“We will see organics, for sure, because we’re bringing them,” says Aaron Zent, a mission scientist from NASA’s Ames Research Center in California. Likely contaminants include skin flakes, dead microbes and volatile lubricants. “The problem with an instrument so sensitive is all you detect is your own schmutz,” says Zent.and here Ewen Callaway weighs in for New Scientist, revealing that despite NASA's war on bacteria (to prevent spacecraft contaminating extraterrestrial environments),
[ ... ]
The $420 million Phoenix mission, by comparison, is low-budget, built from parts recycled from a cancelled mission — the Mars Surveyor Lander — that had been kept in a warehouse – and how much dust those parts gathered is a worry. “We’re doing a quick and dirty organic analysis,” says TEGA lead scientist William Boynton, of the University of Arizona in Tucson. “We’re kind of doing it on a shoestring.” ("'Dandruff' could contaminate Phoenix landing site" June 6, 2008)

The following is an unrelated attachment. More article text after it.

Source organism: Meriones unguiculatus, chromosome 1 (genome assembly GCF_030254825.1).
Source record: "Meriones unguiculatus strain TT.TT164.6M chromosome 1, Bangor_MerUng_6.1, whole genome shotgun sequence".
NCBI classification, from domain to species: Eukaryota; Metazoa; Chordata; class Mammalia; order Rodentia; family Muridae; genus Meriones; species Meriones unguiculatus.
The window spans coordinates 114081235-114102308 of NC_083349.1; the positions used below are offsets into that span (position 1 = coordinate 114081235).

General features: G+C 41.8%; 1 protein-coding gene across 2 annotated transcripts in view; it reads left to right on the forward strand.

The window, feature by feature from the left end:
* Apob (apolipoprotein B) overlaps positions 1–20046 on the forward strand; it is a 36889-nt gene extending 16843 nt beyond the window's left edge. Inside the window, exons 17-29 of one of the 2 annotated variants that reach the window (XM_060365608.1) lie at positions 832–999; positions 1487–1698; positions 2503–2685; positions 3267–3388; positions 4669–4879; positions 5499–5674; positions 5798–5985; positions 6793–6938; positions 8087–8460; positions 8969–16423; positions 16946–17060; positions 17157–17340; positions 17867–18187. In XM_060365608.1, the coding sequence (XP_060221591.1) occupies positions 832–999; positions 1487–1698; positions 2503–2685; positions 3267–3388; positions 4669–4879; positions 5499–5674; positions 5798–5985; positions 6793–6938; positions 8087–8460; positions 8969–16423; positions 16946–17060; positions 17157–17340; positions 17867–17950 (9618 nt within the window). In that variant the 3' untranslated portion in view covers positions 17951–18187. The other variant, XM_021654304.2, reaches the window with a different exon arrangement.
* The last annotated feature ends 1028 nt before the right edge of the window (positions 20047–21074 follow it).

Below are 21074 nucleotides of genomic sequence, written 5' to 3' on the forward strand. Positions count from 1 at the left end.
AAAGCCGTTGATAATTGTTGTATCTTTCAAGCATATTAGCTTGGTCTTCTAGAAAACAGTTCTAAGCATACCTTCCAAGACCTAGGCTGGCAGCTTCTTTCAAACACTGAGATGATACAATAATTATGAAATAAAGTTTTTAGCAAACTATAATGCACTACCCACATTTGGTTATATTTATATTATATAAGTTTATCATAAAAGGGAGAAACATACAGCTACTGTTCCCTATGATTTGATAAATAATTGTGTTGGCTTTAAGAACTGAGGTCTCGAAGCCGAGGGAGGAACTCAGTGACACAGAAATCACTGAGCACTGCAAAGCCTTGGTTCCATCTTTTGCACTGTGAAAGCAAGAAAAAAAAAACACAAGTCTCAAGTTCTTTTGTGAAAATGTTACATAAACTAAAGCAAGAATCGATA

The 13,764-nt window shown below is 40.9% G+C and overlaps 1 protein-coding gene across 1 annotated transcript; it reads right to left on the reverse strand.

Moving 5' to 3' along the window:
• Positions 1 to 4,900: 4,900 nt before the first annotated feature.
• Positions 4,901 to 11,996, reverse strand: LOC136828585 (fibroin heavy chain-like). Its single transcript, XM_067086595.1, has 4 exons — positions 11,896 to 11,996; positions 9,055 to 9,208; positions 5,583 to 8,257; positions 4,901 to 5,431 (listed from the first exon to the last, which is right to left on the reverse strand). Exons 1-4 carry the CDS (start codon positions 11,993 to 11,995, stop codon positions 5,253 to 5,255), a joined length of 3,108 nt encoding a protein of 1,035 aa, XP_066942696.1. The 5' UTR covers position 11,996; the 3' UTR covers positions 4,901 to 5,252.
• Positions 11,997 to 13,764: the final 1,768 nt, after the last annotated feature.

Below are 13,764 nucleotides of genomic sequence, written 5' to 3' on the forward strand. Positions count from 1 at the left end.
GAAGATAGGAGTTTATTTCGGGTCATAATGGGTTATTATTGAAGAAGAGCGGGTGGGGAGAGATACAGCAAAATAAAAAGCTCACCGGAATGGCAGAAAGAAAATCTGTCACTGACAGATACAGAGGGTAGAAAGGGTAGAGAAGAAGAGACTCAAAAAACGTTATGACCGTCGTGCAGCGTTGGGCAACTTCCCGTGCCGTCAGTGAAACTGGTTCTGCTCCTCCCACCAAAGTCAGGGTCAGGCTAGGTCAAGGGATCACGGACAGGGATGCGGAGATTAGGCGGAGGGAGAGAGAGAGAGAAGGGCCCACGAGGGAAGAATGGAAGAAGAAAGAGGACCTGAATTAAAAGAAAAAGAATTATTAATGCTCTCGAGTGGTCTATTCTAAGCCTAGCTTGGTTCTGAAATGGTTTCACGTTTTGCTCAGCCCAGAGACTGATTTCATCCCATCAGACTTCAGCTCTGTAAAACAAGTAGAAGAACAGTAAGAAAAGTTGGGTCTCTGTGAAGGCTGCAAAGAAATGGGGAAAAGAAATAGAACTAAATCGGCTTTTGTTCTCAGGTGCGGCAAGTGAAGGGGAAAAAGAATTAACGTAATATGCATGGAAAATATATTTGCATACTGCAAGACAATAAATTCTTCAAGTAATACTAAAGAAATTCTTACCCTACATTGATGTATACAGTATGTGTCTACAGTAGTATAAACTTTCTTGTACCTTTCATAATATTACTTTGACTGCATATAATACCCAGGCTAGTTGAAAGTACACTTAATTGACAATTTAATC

Among the bacteria in the assembly room were bugs able to tolerate heat, cold, and salt. One particularly resilient bug called Bacillus pumilus can withstand doses of UV light that kill nearly all other life.
"This is the hardiest organism we have ever isolated," says Parag Vaishampayan, a microbiologist at JPL, who presented the findings this week at the annual meeting of the American Society for Microbiology in Boston, Massachusetts.
- "Could microbes on Phoenix survive on Mars?" (June 6, 2008)
Nice to know. If the space aliens ever invade, pumilus could be our secret weapon.
The hardihood of some bacteria can either demonstrate that life should be common in the universe or that after 4 billion years, bacteria have found a piece of just about every type of action on Earth - whether or not they have ever existed or ever could exist anywhere else.
We shall see.